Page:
Sonko says controversial Ruaraka land is public property

July 18, 2018 4:28 pm
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The Governor said that a clique of racketeers in previous county administrations whom he said have since been suspended engaged in dubious deals to defraud the county on the said land. Photo/FILE.

, Nairobi, Kenya Jul 18 – Nairobi Governor Mike Sonko has told the Senate that the controversial land where Drive Inn Primary and Ruaraka Secondary school sit is public property.

While appearing before the Senate County Public Accounts Investment Committee over the Ruaraka land saga, Sonko stated that according to documents in possession of City Hall, the 13.5-acre piece of land belongs to the county.

Sonko told the Moses Kajwang (Homa Bay) led committee that documents dating back in 1982 confirm that the land is part of assets of the county hence the two schools were built after part of it was surrendered by the government to facilitate their construction.

The Governor said that a clique of racketeers in previous county administrations whom he said have since been suspended engaged in dubious deals to defraud the county on the said land.

“Since coming to office, I have suspended rogue land officials who participated in fishy transactions especially on the matter of Ruaraka land,” he said.

He revealed that the exitance of cartels within his administration had proved to be a challenged but gave assurances that he was committed towards ensuring that the vice is eliminated.

The Directorate of Criminal Investigations (DCI) is investigating ownership of the land, and the payments of more than Sh1.5 billion to individuals in approvals by the National Lands Commission, the Education and Lands Ministries.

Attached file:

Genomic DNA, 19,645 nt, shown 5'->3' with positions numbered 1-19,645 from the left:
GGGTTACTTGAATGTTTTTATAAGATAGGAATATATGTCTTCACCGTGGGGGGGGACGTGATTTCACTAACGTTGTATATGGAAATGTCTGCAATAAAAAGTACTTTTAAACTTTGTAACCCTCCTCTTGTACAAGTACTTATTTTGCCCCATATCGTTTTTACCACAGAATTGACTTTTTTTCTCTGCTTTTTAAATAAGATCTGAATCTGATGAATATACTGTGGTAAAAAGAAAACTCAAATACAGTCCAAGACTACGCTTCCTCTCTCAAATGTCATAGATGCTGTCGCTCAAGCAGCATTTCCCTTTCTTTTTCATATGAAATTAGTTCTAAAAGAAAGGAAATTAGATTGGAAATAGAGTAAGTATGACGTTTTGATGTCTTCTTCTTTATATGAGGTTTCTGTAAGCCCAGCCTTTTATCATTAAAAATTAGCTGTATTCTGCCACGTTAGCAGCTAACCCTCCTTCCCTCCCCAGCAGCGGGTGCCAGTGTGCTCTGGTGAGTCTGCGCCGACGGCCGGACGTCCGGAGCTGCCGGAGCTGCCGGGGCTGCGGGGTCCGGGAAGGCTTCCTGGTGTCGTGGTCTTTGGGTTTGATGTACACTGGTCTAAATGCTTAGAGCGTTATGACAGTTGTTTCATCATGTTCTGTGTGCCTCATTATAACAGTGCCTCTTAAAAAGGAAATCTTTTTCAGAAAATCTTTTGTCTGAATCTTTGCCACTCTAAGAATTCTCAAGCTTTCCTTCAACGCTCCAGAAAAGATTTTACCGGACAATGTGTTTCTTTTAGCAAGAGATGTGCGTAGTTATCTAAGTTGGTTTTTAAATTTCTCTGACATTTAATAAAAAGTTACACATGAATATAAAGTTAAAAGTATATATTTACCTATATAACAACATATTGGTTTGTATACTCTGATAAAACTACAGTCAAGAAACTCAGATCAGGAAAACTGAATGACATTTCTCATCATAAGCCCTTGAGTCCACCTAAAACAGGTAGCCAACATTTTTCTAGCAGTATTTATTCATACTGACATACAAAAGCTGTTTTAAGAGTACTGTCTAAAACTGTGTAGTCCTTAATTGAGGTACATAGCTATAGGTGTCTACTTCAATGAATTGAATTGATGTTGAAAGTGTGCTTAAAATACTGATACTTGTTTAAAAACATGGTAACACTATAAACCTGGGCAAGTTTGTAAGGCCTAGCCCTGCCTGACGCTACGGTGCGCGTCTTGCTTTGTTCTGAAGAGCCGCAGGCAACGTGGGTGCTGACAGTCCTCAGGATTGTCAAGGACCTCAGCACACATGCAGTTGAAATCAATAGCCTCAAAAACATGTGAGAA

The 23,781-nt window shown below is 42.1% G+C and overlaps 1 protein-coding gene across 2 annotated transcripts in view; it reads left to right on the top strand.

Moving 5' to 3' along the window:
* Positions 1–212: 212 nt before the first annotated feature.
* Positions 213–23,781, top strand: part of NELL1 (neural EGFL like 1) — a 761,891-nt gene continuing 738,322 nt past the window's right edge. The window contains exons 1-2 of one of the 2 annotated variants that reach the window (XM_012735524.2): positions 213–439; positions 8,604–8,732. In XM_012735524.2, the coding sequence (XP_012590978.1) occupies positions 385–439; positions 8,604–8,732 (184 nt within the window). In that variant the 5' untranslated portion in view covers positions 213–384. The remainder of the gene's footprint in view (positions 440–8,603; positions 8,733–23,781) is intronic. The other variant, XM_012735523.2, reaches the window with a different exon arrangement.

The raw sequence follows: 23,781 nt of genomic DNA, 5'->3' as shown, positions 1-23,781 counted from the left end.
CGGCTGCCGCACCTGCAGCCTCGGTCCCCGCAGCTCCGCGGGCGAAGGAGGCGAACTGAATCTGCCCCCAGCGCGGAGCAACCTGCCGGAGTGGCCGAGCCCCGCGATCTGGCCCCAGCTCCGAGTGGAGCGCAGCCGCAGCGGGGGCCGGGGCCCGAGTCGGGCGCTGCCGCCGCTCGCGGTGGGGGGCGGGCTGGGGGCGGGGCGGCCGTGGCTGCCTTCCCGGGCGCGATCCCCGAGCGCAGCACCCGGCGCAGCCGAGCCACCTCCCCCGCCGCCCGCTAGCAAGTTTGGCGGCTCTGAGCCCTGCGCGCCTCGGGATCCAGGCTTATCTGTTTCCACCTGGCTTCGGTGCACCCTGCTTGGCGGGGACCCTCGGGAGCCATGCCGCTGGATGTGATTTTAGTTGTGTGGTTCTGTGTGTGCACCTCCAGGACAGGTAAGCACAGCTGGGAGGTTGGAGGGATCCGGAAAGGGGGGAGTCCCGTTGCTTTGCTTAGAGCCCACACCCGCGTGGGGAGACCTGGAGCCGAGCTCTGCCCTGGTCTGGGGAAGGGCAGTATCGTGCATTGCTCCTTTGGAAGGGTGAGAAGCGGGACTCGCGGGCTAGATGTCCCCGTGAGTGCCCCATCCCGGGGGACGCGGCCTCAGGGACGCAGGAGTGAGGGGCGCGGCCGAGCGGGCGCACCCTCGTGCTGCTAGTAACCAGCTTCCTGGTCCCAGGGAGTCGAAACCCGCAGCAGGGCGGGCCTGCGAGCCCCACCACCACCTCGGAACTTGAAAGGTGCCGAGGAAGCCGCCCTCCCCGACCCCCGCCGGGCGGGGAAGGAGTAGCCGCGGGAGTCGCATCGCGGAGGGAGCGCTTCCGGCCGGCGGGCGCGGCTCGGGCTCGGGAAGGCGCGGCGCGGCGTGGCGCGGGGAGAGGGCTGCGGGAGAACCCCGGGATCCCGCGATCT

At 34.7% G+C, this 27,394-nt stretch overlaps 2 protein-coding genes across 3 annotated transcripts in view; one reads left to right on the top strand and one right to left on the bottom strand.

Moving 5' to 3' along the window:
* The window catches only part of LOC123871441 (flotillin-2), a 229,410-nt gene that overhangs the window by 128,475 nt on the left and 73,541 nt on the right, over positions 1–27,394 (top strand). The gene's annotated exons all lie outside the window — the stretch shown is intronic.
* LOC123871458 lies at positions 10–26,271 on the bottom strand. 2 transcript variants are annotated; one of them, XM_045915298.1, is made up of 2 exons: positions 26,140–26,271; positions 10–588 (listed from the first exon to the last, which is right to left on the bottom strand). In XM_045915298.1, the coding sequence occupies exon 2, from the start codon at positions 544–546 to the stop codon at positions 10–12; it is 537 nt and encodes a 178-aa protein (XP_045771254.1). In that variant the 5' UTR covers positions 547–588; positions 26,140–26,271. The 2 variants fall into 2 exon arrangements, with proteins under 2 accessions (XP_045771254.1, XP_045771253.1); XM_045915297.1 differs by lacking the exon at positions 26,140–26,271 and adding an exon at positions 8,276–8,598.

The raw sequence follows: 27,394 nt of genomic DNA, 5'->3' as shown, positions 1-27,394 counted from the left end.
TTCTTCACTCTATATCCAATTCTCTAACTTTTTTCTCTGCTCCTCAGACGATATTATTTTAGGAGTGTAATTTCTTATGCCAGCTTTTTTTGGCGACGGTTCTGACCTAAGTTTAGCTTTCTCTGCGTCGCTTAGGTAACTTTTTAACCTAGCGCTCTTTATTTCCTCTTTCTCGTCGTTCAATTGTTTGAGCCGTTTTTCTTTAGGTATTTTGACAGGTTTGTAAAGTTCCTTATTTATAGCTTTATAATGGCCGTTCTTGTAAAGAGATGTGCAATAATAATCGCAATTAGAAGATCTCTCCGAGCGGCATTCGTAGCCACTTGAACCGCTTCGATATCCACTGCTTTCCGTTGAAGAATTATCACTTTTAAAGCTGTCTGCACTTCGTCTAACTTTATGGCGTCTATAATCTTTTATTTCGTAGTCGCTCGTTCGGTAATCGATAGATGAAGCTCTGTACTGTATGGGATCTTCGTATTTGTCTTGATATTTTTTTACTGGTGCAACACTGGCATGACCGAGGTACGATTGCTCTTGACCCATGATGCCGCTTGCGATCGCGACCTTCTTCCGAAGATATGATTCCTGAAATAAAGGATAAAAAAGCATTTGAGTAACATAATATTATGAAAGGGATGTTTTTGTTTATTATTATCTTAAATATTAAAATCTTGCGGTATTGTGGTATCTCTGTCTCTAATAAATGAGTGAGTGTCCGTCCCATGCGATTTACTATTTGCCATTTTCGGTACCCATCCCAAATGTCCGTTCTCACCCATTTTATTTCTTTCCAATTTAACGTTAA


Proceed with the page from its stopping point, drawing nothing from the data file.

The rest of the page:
The County’s Land Executive Charles Kerich attributed the controversy surrounding the land to a deep-rooted network of cartels within City Hall that were out to serve their own selfish interest.

“We get numerous complaints regarding land related issues but every day we do strive to ensure that we serve the people of Nairobi in best and just way as possible,” he said.

Sonko’s revelation sharply contradicts those given by other stakeholders like those of the Lands Ministry and the National Lands Commission who claim that the land is private, and that due diligence was followed in initiating payments to businessman Francis Mburu.

When she appeared before the same committee in the past, Lands Cabinet Secretary Farida Karoney disclosed that the two schools were sitting on private thus they risked being evicted.

“I have no knowledge as to how Ruaraka High School and Drive-inn Primary got to acquire the parcel of land they sit on,” she said.

She noted that allotment letter issued to the school 34 years ago was irregular and that the claims made by the two schools were insincere.

According to Karoney then, Hueland and Affrison were the legal and rightful owners of the 96-acre piece of land.
The two companies are owned by businessman Mburu who has since been paid Sh1.5 billion with a remainder balance of Sh1.7 billion still not cleared.

The management of the two schools while also submitting their side of the story to the same committee claimed that they will not be easily evicted from the land.

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